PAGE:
As if things couldn’t get any more unsettling in Iraq, word came down this week that the Justice and Accountability Committee is recommending six individuals, elected to parliament in the March 7 elections on the winning ticket of former Prime Minister Ayad Allawi, be dismissed.
Why? The six are suspected of ties to the Baath Party. What does this mean? Given that Allawi has 91 seats to 89 seats for Prime Minister Nouri al-Maliki, it could change the outcome of the election. Officials say the final decision is up to the courts but already this latest move is drawing widespread criticism and fears this decision could incite sectarian violence. “It could give Maliki the edge again, making it easier for him to claim the right to form Iraq’s new government,” according to the Washington Post. Allawi senses Iran is playing a heavy-handed role behind the scenes to prevent him from becoming the country’s next prime minister. “Iran is interfering quite heavily and this is worrying,” Allawi told the BBC. Things are not all bad for Allawi. We learned on Thursday that a leading Shi’ite Muslim party, the Supreme Islamic Iraqi Council, will not join any Iraqi government without him.
To add further twists to the already unstable process, the anti-American cleric Muqtada al-Sadr, is calling for an Iraqi referendum on who will be the next prime minister. The vote is supposed to be carried out today and tomorrow. According to Reuters news agency, “millions of ballots already have been printed” and the vote “will help Sadrists in talks over picking the prime minister.” The New York Times calls it “part political gimmick and part public relations masterstroke.”
Maliki is not backing down in his quest for another term as Iraq’s head. Earlier this week, he scolded the United Nations for not backing his request for a recount. On Wednesday, he implied of “confusion in the election results.” Maliki’s “post-election strategy suggests he is prepared for a long and bitter fight to hold on to power,” according to the Associated Press. He remains defiant but “has talked about legal challenges only … all major participants have acted within the legal framework and have pledged to do so in the future,” according to a Washington Post editorial Tuesday. “We will wait to see what the legal and judicial institutions say about this issue. Everyone should be bound by the decision that will come from them,” Maliki said. The Prime Minister has not been immune to stinging criticism over his latest move. An editorial in Wednesday’s Los Angeles Times suggests Maliki “ease up on the gamesmanship and focus instead on building peace and stability in Iraq.”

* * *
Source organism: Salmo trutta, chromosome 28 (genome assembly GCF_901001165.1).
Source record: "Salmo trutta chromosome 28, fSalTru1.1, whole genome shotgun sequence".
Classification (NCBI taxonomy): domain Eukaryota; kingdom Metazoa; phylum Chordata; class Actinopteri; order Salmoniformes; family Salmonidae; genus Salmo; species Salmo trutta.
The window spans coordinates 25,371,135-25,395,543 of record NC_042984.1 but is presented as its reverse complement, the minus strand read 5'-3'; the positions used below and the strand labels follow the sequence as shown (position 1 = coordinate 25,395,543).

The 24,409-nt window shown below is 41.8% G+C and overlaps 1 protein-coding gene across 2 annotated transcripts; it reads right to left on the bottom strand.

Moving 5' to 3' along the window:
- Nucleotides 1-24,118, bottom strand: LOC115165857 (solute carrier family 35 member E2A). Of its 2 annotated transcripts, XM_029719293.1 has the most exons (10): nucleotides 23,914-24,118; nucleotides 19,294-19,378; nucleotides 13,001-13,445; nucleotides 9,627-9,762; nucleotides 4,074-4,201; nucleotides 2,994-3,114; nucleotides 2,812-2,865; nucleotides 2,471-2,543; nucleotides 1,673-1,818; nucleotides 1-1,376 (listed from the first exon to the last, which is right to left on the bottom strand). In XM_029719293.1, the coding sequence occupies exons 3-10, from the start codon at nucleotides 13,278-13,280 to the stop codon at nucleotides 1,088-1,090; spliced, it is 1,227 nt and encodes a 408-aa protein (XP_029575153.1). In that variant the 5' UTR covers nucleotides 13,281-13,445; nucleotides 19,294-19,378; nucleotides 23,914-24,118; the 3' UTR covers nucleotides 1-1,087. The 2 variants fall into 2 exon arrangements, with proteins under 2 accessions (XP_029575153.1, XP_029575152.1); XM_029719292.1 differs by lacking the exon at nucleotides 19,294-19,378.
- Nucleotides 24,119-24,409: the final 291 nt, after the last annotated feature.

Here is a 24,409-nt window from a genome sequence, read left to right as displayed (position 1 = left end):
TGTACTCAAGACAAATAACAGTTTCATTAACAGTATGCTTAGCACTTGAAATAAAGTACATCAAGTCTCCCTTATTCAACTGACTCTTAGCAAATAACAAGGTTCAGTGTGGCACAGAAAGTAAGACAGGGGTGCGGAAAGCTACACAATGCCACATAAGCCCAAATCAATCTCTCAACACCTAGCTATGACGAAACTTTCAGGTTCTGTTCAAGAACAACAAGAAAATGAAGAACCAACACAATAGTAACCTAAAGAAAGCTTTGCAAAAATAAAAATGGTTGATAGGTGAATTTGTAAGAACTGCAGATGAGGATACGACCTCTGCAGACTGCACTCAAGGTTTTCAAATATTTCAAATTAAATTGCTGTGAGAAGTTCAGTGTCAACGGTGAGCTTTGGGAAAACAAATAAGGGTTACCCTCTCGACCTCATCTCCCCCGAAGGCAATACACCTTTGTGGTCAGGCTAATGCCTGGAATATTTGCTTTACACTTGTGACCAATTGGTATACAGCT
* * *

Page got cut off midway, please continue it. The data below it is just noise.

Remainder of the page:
Allawi is being likened to that of Saddam Hussein. In an interview with the Times on Monday, he dismissed those suggestions. “They know this is not true. They know I fought Saddam and his regime for more than 30 years, more than anyone else in this government. They know I fought the Baathists, the idea of the Baathists. Those who committed crimes should go to face justice, and the hundreds and millions of people who never committed crimes, they should be pardoned and should be part and parcel of the Iraqi society.”
Even in the midst of election uncertainty, violence is waning, or as the Post believes, “democracy seems to be taking shape.” With all of the jockeying and chaos this last week has brought to bear on Iraq, no major attacks have occurred. That’s not to say the country is out of the woods but it is a strong indication that after years of war, this was the vote Iraqis needed in order to ensure the future stability of their nation. One voter told the Times this week, “I went and voted for Maliki. I jeopardized my life to vote. Yet I am not bitter at Allawi’s win. Everybody who supervised the elections said there was no wrongdoing.” That is just one point of view but it’s a powerful sign of just how much Iraq has moved away from the dark days of just a few short years ago.
Scott Sadler is an experienced communicator with an in-depth expertise with crisis communications who has served in senior level positions in the federal government, Capitol Hill, and in a military theater of operation.